Thursday, October 24, 2013



Three months after the Passing away of the Buddha, the Arahants, who assembled at the First Convocation to rehearse the Teachings of the Buddha, collected some of the poetic utterances of the Buddha, which He expounded on different occasions, arranged and classified the treatise in its present form, naming it the Dhammapada. The Dhammapada is featured in one of the thirty one books that comprise the Tripitaka, (the Baskets which contain the quintessence of the Buddha’s Teachings) named the Kuddaka Nikaya (A collection of discourses of a miscellaneous nature).

The Dhammapada consists of 423 melodious Pali verses, uttered by the Buddha on about 300 occasions, to suit the temperaments of the listeners in the course of his preaching tours during His ministry of forty-five years. Circumstances that led to these noble utterances are presented in the form of long or short stories, together with traditional interpretations of the Pali verses and technical terms, in the voluminous commentary written by Ven. Buddhaghosa, and has been translated by E.W. Burlinghame for the Harvard Oriental Series. It may be remarked that most of these verses are better understood when read with the context. The 432 Pali stanzas are grouped under 26 chapters.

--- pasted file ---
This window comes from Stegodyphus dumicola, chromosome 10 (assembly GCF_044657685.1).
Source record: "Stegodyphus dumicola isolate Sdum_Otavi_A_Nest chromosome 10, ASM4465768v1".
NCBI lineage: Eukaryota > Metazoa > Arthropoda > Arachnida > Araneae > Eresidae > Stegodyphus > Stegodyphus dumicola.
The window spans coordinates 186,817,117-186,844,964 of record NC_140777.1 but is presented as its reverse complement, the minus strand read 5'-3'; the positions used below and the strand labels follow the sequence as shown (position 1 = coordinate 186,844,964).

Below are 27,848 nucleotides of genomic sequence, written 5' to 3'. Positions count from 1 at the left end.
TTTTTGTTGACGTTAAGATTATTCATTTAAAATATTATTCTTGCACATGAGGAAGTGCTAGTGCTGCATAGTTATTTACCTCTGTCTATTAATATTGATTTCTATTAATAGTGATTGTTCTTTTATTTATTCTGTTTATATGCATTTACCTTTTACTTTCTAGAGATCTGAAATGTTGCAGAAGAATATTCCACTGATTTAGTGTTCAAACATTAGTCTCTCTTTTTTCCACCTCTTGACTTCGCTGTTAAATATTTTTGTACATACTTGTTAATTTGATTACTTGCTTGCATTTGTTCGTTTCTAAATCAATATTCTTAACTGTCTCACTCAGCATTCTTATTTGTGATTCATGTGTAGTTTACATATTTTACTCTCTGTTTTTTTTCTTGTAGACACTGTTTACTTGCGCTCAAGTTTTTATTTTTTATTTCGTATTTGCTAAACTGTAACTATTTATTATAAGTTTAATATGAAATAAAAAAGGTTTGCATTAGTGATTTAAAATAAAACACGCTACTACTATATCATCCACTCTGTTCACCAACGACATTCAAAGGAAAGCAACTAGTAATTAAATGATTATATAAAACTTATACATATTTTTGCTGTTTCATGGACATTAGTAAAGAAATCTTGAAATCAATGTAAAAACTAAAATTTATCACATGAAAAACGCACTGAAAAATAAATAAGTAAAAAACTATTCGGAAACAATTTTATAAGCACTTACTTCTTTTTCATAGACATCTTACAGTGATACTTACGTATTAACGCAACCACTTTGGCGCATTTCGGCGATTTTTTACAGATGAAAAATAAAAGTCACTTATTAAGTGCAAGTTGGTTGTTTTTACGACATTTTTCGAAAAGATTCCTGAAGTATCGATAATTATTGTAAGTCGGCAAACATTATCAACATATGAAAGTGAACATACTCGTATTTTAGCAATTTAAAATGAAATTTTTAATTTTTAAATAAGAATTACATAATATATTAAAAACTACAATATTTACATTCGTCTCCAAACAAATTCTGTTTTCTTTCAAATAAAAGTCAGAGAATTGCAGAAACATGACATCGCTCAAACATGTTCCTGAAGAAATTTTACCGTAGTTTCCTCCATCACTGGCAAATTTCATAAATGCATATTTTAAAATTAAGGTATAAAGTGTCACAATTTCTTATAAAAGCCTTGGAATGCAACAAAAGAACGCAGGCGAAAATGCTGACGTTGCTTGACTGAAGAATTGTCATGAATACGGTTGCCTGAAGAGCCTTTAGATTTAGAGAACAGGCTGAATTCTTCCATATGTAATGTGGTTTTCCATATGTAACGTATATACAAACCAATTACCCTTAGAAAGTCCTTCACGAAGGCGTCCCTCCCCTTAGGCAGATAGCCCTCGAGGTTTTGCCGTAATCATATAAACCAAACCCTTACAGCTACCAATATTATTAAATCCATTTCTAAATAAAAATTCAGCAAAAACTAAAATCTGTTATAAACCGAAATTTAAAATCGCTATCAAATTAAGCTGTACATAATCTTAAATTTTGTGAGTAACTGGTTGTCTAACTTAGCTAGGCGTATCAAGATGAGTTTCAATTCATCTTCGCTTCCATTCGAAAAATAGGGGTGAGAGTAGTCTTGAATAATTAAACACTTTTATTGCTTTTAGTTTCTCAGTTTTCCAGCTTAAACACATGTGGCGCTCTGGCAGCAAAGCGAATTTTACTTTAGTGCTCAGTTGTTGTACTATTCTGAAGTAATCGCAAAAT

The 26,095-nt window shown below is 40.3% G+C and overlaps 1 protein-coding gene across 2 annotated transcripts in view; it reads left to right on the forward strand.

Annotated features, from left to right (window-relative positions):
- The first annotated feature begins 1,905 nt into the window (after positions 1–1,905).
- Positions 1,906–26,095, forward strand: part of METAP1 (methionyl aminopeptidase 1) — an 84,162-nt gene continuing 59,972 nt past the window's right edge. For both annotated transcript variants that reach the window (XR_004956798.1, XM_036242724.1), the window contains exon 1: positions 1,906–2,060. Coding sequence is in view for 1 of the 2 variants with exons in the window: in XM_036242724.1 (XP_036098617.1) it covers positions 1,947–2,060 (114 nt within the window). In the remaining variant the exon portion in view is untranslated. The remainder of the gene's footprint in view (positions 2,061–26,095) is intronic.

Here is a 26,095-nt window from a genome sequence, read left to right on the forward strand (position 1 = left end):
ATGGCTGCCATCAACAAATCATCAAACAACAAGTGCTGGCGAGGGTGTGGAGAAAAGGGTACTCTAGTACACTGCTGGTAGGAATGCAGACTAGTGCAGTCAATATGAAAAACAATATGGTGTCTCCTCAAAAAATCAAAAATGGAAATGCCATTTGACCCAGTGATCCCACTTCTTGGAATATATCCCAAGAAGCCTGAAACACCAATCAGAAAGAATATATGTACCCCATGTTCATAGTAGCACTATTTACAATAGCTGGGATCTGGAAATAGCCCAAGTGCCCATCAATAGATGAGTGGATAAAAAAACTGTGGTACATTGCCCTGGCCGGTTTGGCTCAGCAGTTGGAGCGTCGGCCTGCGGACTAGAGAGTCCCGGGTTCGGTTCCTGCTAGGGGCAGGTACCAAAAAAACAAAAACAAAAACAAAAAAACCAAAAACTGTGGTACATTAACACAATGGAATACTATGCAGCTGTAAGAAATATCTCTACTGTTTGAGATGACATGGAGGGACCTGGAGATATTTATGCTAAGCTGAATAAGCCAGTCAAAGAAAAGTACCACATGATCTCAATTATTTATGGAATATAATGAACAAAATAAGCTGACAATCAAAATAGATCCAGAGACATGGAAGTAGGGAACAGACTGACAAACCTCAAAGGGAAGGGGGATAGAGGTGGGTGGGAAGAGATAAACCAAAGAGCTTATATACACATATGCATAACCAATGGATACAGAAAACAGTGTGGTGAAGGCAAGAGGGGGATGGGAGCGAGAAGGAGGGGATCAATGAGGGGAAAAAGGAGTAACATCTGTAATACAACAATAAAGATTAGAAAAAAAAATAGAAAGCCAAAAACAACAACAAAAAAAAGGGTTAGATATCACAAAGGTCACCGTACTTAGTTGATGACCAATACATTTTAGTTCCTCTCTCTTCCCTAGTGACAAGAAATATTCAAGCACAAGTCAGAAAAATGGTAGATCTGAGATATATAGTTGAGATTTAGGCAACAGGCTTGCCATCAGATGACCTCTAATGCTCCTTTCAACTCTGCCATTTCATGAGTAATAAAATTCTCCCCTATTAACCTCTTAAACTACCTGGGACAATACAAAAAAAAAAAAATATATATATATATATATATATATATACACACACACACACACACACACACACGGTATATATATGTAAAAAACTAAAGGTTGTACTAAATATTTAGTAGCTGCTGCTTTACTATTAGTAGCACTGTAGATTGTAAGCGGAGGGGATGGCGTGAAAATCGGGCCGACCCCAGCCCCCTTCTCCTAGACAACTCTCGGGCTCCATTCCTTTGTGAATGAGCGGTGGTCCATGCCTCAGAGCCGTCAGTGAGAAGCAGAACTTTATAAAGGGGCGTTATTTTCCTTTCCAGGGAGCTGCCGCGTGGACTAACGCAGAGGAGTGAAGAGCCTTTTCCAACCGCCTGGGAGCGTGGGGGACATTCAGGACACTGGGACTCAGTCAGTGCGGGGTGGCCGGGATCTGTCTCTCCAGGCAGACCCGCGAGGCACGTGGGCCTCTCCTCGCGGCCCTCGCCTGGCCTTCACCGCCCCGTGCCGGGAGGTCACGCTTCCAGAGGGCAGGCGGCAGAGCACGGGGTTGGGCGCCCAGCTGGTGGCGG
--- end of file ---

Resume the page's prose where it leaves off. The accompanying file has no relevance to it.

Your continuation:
The Gems of truth embodied in these texts aptly illustrate the moral and philosophical Teachings of the Buddha. There is no single verse in the Dhammapada that can be dismissed as unintelligible to a lay reader.
One should not rest satisfied with a mere perusal of these golden sayings. They should be read, re-read, and pondered upon, together with the accompanying stories, drawing appropriate lessons therefrom. These interesting and edifying anecdotes clearly depict the greatness of the Buddha as an energetic, compassionate and wise teacher, ever ready to serve all. All these noble utterances should be put into actual practice in the course of one’s daily life. Then only may one rightly say in the words of the Dhammapada: -
“Happily he/she lives who drinks of the Dhamma.”

An excerpt from- The Dhammapada by Ven. Narada
Maha Thero  

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